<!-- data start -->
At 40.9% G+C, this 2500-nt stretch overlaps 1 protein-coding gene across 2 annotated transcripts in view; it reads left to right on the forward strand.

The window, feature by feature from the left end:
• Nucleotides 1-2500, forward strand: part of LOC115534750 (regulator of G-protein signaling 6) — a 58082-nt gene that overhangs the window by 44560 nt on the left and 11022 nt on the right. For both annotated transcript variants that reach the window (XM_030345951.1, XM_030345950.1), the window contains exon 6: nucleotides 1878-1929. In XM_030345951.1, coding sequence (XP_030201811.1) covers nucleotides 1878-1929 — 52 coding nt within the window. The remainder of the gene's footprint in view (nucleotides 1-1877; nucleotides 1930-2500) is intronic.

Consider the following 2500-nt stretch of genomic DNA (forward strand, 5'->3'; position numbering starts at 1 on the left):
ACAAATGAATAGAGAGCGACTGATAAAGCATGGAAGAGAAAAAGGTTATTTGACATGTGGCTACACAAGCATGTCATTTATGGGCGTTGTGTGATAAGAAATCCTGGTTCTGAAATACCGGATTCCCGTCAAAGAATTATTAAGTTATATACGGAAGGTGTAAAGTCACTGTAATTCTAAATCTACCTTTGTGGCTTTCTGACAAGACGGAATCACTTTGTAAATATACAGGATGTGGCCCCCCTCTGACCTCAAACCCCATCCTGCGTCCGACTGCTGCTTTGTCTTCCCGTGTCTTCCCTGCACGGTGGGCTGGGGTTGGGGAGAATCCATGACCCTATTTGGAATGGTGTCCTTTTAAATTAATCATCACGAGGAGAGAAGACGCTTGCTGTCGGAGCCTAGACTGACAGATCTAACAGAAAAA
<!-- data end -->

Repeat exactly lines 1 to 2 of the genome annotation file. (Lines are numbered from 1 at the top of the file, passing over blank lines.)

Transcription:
At 40.9% G+C, this 2500-nt stretch overlaps 1 protein-coding gene across 2 annotated transcripts in view; it reads left to right on the forward strand.

The window, feature by feature from the left end: